The school intercept term was used to account for the dependence among the children at the same school. The model with the random effect (school), and dampness or mold at home, as well as exposure to environmental tobacco smoke (ETS) at home as children’s background variables, was used as the zero-model. Then, different IEQ variables, including ventilation adequacy, thermal conditions, and dampness or mold, were added to the model one by one. The Akaike Information Criterion (AIC) was used to determine which variable was the most suitable for the current model [30]. After the most suitable variable was chosen, the same procedure was used for the rest of the variables. This procedure was continued until there were no more statistically significant variables to add to the model. The p-value of 0.05 was used as the threshold value. The adequacy of the model was assessed by checking how well the model predicted the actual health status of the children.
Since the GLMM could not adequately predict the number of reported symptoms and missed school days due to respiratory infections, the following modelling was conducted using the hierarchical Zero Inflated Poisson (ZIP) models. ZIP models can be used when there are more zeroes in the model than expected. In the ZIP model there are two processes; the first process generates the zeroes with certain probability p and the second process can generate any possible number with the probability of 1-p.The model was built in the same way than in the case of the existence of the health symptoms. The adequacy of the model was checked by calculating the expected frequencies of the different number of symptoms and comparing them to the actual frequencies in the data.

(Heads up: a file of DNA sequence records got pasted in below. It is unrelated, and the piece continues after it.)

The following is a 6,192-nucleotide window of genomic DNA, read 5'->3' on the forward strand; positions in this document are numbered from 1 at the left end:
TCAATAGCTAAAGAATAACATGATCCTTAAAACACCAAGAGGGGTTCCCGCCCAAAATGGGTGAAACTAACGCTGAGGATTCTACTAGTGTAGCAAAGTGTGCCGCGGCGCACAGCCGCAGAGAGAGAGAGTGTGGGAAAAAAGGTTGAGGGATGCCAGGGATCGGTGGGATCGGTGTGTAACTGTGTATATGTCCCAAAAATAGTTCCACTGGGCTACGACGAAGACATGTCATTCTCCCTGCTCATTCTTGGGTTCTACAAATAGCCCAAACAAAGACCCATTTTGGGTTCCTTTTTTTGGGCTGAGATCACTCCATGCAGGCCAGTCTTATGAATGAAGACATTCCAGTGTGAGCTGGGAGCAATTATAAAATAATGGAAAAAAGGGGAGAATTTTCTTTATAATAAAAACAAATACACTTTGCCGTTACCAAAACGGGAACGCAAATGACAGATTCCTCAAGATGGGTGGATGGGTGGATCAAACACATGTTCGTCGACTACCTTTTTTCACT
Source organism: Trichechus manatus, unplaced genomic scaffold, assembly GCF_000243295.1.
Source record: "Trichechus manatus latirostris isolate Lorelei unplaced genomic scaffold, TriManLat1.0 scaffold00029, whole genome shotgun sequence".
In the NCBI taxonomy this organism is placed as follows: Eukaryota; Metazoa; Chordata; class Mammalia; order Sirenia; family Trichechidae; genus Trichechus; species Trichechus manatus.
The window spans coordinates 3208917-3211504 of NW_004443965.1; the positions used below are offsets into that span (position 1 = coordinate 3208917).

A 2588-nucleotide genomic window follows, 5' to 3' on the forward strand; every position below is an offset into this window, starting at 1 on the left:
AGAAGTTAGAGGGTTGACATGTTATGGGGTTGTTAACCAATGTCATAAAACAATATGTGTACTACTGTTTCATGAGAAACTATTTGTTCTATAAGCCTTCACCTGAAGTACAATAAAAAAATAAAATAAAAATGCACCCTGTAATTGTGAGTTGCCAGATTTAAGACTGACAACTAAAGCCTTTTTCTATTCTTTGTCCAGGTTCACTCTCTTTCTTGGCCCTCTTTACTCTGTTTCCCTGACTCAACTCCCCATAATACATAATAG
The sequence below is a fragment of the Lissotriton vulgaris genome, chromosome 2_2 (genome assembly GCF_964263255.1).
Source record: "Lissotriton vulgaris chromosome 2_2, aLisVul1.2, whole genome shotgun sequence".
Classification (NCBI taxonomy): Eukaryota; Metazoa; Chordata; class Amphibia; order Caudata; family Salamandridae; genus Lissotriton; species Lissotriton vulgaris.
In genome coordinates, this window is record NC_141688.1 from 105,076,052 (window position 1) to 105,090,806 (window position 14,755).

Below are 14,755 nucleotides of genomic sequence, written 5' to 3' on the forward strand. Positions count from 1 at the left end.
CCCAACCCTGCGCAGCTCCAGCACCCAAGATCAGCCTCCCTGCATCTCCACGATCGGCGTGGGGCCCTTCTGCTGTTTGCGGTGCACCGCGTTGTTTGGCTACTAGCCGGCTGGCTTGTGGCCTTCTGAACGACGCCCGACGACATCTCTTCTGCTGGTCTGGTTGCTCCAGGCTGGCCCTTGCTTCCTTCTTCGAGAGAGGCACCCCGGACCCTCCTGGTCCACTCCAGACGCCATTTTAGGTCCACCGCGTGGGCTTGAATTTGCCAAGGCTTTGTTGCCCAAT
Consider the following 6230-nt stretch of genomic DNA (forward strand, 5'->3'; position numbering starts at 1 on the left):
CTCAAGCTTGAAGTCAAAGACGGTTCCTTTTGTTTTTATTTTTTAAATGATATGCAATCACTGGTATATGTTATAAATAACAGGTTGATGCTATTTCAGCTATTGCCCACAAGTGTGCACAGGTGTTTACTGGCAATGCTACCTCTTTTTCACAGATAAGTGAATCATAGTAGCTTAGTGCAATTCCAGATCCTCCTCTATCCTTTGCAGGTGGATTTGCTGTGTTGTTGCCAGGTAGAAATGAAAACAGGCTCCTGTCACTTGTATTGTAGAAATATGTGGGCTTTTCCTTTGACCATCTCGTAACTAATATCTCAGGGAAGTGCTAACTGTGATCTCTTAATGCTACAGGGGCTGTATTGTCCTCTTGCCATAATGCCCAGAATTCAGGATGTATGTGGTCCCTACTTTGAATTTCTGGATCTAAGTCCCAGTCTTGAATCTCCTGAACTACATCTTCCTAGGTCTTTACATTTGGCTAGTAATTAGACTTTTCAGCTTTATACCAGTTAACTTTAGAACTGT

3. Results

The principals who responded to the questionnaire had stayed for an average of 12.6 years in their respective schools, serving an average of 10 years as a principal (Table 1).
The number of buildings in each school studied was either one or two, with a single or multiple classrooms. The year of construction has a mean, median and range of 1981, 1988 and 125 years respectively. Most of the schools had two floors (38%), while 32%, 24% and 6% of the schools have one, three, or more than three floors respectively.
Table 2 shows the location of the schools and the facilities available in the school building. More than half of the schools (58%) were located within 200 m to a busy road, while those located within 200 m to a factory or mine, waste treatment plant, and farm were less than 20%. Only 392 (34%) of the schools had no basement, while 125 (11%) had classrooms in the basement. Others used the basement for activities such as sport, dining, and storage facilities.
Hot-water radiator was the major heat distribution method employed by the schools sampled (91%). Some 77% of the schools have had their heating systems adjusted to conform to standard.
Different ventilation types were employed by the schools studied: majority of the schools (55%) used mechanical supply and exhaust ventilation, 18% had natural ventilation, 17% had mechanical exhaust ventilation, 4% mechanical supply to corridors and exhaust in classrooms, while the remaining 6% of the schools studied had other ventilation types such as opening and closing of windows for ventilation, the use of fan and window opening, and so on. Adjustment or balancing of ventilation was done recently in 79% of the schools with mechanical ventilation systems.